Malware developers are often quite impressive when it comes to the new features they introduce. However, not all of these developers are the sharpest tools in the proverbial shed either. One individual in particular somehow managed to use the same Skype ID for applying to jobs and running a major Internet of Things botnet. This was not a smart idea, as it also allowed this person to be identified pretty easily.
A Rookie Mistake by a Botnet Developer
Mistakes like these are very rare, but do happen more than people think. Cybercriminals often leave a trail of digital bread crumbs that officials can follow to potentially reveal their identities at some point. Sometimes these cybercriminals make it painfully easy for law enforcement to identify them. One recently used the same Skype ID to run an IoT botnet and apply for freelance jobs.
The user in question is known as DaddyL33T, which is not the most original creation in history either. He is a well-known malware developer who operates a big Internet of Things botnet. He is also the entity running the DaddyHackingTeam portal, which will soon launch a botnet control panel. All things considered, this is one busy individual, even though he is active in the wrong industry.
Although the aforementioned botnet service is still officially under construction, the website is home to multiple repositories containing source code from multiple malware families. It is unclear if these malware types were all developed by DaddyL33T, but it seems safe to assume he was involved in all of these creations. Otherwise, there would be no need for him to host these repositories on the website whatsoever. DaddyL33T also has a HackForums profile, where he is known as DaddyPVP.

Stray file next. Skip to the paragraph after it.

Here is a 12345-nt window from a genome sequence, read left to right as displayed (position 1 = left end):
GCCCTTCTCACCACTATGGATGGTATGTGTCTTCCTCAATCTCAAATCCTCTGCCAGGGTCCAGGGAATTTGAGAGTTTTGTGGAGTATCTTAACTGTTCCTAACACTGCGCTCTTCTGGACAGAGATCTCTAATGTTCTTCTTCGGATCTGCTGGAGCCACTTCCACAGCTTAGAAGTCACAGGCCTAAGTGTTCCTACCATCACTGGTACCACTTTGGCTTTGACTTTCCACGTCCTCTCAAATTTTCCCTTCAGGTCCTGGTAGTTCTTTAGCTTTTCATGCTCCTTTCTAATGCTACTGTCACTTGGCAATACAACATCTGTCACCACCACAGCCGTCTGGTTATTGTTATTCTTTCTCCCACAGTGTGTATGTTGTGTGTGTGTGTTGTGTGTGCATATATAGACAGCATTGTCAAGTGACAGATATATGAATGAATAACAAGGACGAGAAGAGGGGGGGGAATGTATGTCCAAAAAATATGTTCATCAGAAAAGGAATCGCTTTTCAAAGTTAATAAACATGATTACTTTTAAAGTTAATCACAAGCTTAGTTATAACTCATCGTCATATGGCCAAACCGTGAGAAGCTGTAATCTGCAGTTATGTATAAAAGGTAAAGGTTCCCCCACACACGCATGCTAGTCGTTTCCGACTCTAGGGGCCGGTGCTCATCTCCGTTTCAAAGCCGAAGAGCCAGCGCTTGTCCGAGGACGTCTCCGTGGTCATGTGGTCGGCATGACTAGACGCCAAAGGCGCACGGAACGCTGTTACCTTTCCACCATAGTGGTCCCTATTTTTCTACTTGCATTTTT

The post history of this user on HackForums mainly involves the botnet he hopes to bring to market in the near future. It does appear this individual is not necessarily an expert on the topic, since he has been asking for a lot of help in recent weeks. That being said, he is clearly capable of putting together a working botnet. It is believed the botnet in question is related to QBot, which is currently being modified to become an even bigger threat.
As his nickname suggests, though, DaddyL33T does not appear to be a grown man. Instead, researchers believe he is merely 13 years old, a fact which was confirmed through a private conversation between DaddyL33T and Newsky Security researcher Ankit Anubhav. This revelation does not come as a big surprise, and it would also explain why he uses the same Skype ID for hacking purposes and applying for freelance jobs. Several of DaddyL33T’s applications have been discovered on an unnamed freelancing portal where he tells interested parties to contact him via the same Skype ID.
The DaddyL33T persona is quite an interesting creature, although he may have set himself up for some major repercussions. While this person might claim immunity due to his status as a juvenile, that should not be assumed to be the case. The bigger problem is that a 13-year-old could set up a powerful botnet mainly by copy-and-pasting code and using basic knowledge to make small changes. The recent wave of global cyberattacks has inspired some younger individuals to bask in the glory of online crime. This is not a positive development by any stretch of the imagination.